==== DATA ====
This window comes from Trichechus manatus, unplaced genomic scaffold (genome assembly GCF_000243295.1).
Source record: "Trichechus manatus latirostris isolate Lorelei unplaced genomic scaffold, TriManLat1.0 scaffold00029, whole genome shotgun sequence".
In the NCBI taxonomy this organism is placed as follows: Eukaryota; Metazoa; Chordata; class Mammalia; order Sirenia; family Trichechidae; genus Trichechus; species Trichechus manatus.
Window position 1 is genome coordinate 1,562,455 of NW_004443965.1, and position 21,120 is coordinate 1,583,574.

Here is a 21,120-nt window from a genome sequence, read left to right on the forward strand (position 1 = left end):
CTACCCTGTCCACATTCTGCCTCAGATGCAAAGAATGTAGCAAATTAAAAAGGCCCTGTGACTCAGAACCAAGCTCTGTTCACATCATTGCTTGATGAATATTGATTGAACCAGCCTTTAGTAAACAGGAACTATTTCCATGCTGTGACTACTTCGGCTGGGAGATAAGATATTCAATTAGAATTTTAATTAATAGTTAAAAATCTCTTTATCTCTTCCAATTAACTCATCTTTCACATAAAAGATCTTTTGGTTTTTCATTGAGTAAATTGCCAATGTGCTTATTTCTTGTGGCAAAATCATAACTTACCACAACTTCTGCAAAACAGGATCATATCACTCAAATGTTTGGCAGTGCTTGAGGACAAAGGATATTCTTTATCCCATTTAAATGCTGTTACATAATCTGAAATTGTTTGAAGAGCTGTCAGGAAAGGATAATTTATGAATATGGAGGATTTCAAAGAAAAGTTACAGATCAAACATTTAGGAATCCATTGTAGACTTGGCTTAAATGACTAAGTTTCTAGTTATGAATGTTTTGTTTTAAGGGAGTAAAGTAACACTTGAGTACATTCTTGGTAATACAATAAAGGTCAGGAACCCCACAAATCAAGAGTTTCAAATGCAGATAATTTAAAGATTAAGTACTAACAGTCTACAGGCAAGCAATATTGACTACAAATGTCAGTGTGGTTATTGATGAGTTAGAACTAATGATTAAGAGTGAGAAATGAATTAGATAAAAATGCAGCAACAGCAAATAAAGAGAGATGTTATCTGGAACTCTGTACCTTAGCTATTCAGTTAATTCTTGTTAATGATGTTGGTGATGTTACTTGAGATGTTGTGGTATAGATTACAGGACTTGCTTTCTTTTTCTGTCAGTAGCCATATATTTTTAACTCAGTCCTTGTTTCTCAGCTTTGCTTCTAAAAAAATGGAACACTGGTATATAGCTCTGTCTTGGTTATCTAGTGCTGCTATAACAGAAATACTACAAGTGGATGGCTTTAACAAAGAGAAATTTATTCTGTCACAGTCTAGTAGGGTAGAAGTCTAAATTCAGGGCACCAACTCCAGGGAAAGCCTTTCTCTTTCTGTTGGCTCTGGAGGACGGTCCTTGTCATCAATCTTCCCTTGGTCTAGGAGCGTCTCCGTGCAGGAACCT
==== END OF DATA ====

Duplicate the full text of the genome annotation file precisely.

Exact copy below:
This window comes from Trichechus manatus, unplaced genomic scaffold (genome assembly GCF_000243295.1).
Source record: "Trichechus manatus latirostris isolate Lorelei unplaced genomic scaffold, TriManLat1.0 scaffold00029, whole genome shotgun sequence".
In the NCBI taxonomy this organism is placed as follows: Eukaryota; Metazoa; Chordata; class Mammalia; order Sirenia; family Trichechidae; genus Trichechus; species Trichechus manatus.
Window position 1 is genome coordinate 1,562,455 of NW_004443965.1, and position 21,120 is coordinate 1,583,574.

Here is a 21,120-nt window from a genome sequence, read left to right on the forward strand (position 1 = left end):
CTACCCTGTCCACATTCTGCCTCAGATGCAAAGAATGTAGCAAATTAAAAAGGCCCTGTGACTCAGAACCAAGCTCTGTTCACATCATTGCTTGATGAATATTGATTGAACCAGCCTTTAGTAAACAGGAACTATTTCCATGCTGTGACTACTTCGGCTGGGAGATAAGATATTCAATTAGAATTTTAATTAATAGTTAAAAATCTCTTTATCTCTTCCAATTAACTCATCTTTCACATAAAAGATCTTTTGGTTTTTCATTGAGTAAATTGCCAATGTGCTTATTTCTTGTGGCAAAATCATAACTTACCACAACTTCTGCAAAACAGGATCATATCACTCAAATGTTTGGCAGTGCTTGAGGACAAAGGATATTCTTTATCCCATTTAAATGCTGTTACATAATCTGAAATTGTTTGAAGAGCTGTCAGGAAAGGATAATTTATGAATATGGAGGATTTCAAAGAAAAGTTACAGATCAAACATTTAGGAATCCATTGTAGACTTGGCTTAAATGACTAAGTTTCTAGTTATGAATGTTTTGTTTTAAGGGAGTAAAGTAACACTTGAGTACATTCTTGGTAATACAATAAAGGTCAGGAACCCCACAAATCAAGAGTTTCAAATGCAGATAATTTAAAGATTAAGTACTAACAGTCTACAGGCAAGCAATATTGACTACAAATGTCAGTGTGGTTATTGATGAGTTAGAACTAATGATTAAGAGTGAGAAATGAATTAGATAAAAATGCAGCAACAGCAAATAAAGAGAGATGTTATCTGGAACTCTGTACCTTAGCTATTCAGTTAATTCTTGTTAATGATGTTGGTGATGTTACTTGAGATGTTGTGGTATAGATTACAGGACTTGCTTTCTTTTTCTGTCAGTAGCCATATATTTTTAACTCAGTCCTTGTTTCTCAGCTTTGCTTCTAAAAAAATGGAACACTGGTATATAGCTCTGTCTTGGTTATCTAGTGCTGCTATAACAGAAATACTACAAGTGGATGGCTTTAACAAAGAGAAATTTATTCTGTCACAGTCTAGTAGGGTAGAAGTCTAAATTCAGGGCACCAACTCCAGGGAAAGCCTTTCTCTTTCTGTTGGCTCTGGAGGACGGTCCTTGTCATCAATCTTCCCTTGGTCTAGGAGCGTCTCCGTGCAGGAACCT